Michael Edwards shares his advice for how to store Champagne at home, including long and short term and which types of bottles are best.
Some experts say, surprisingly, that all Champagne and sparkling wines should be stored standing up. For short-term storage, say up for up to a month, I’d agree that this is best and most practical – but keep the bottles away from bright or artificial light.
Related article: A guide to wine storage
Long-term storage of vintage cuvées is quite another matter. These bottles should be stored on their sides in a wine rack or stacked the same way as in a cellar. Fine maturing Champagne, like all great wine, runs the risk of the cork drying out if it is kept upright for long periods. The actual temperature of storage (ideally about 7°C to 10°C) is less important than its constancy. Wild fluctuations of heat and cold are killers of all good wine, so avoid storing bottles in the kitchen and especially the garage or shed.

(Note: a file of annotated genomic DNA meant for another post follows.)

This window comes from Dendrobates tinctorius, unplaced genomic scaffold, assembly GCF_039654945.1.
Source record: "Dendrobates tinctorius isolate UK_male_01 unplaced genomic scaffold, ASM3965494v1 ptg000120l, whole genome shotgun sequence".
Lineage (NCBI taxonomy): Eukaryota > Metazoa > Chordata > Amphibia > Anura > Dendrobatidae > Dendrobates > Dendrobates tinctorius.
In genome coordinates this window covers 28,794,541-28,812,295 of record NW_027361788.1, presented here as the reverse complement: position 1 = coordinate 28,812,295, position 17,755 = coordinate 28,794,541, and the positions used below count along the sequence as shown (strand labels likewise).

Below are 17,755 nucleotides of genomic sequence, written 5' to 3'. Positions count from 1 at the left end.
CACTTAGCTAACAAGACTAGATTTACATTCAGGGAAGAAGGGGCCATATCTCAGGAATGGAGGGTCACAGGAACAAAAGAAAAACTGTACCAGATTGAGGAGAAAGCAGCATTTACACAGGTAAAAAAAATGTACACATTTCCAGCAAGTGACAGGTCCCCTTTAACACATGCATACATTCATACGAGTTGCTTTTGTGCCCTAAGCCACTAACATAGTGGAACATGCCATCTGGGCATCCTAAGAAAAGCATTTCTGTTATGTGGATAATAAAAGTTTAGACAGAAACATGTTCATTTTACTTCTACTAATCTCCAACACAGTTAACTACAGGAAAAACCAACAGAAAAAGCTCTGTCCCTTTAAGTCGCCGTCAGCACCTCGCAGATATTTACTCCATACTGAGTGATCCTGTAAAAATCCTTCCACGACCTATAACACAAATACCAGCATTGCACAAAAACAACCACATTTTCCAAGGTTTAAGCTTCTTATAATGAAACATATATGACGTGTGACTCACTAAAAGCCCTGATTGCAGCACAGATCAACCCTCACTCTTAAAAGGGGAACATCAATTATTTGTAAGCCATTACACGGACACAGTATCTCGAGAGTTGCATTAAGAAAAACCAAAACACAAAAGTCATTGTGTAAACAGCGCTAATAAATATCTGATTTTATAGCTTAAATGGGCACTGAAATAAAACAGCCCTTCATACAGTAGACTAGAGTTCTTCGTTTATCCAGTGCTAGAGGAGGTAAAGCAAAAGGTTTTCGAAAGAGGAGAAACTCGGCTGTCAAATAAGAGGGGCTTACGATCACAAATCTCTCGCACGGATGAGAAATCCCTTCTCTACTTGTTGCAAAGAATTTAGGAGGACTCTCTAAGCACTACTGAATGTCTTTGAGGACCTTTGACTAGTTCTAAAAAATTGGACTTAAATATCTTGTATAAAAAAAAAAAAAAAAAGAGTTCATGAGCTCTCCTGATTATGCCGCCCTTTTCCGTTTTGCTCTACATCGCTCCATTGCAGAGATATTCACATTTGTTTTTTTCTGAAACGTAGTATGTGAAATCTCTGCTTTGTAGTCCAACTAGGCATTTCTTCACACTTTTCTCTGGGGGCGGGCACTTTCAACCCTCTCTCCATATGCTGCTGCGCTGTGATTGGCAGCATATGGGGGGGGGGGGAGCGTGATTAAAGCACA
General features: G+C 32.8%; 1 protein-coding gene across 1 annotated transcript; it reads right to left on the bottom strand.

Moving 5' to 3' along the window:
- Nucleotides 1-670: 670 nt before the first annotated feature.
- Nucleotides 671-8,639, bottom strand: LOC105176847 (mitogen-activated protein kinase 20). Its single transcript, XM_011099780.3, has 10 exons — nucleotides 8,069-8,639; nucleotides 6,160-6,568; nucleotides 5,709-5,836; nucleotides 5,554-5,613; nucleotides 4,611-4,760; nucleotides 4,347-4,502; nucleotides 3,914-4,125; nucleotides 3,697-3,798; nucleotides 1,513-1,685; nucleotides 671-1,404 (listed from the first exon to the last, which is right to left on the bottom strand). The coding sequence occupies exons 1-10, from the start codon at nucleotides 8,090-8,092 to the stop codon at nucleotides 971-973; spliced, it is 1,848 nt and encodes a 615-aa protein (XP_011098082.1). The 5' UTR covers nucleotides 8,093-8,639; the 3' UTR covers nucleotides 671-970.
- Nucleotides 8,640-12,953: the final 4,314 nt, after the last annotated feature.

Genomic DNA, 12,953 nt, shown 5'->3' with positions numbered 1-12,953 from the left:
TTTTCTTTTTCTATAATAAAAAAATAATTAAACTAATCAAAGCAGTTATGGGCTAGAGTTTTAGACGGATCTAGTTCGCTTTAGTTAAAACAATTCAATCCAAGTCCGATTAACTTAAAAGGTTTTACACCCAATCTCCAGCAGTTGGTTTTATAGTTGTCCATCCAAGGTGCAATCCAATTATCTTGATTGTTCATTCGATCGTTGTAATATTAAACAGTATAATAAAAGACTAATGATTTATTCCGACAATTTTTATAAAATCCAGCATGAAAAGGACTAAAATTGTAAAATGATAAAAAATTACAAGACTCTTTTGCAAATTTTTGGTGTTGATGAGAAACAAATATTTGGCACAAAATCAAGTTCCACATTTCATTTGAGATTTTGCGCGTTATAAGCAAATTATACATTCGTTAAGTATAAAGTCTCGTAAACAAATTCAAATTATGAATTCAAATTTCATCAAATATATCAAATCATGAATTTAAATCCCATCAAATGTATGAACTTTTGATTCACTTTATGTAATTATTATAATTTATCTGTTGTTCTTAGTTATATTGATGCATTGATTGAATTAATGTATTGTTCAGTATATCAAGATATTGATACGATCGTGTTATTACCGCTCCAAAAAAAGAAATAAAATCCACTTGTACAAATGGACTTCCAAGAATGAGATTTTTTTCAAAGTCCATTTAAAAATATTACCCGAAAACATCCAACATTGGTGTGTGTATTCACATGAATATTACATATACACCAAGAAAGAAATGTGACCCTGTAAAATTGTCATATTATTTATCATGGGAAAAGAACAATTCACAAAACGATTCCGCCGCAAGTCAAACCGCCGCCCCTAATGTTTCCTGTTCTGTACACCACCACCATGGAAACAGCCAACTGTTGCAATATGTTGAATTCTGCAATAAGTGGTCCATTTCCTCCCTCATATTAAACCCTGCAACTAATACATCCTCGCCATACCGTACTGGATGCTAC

Bottle v magnum
For laying down Champagne, forget about half-bottles – their capacity to age is very erratic and the wine ages too fast. Bottles (750ml) age well and at a moderate rate: properly stored, they have capacity to age Champagne for 10 to 15 years. Magnums (1.5 litres) are the best format for long-term ageing because the ratio of wine to surface area allows for a slower, more even maturation of the wine and finer enduring flow of bubbles. In most cases, the magnum beats the bottle for added complexity, structure and nuances in the wine for 20 to 30 years.
Top tips for best storage
· Keep all bottles away from bright light.
·For long term storage, make sure the temperature is consistant – avoid storing in the kitchen or shed.
· For short term, Champagne can be stored standing up, but for longer term, it’s best horizontally.
Translated by Sylvia Wu / 吴嘉溦
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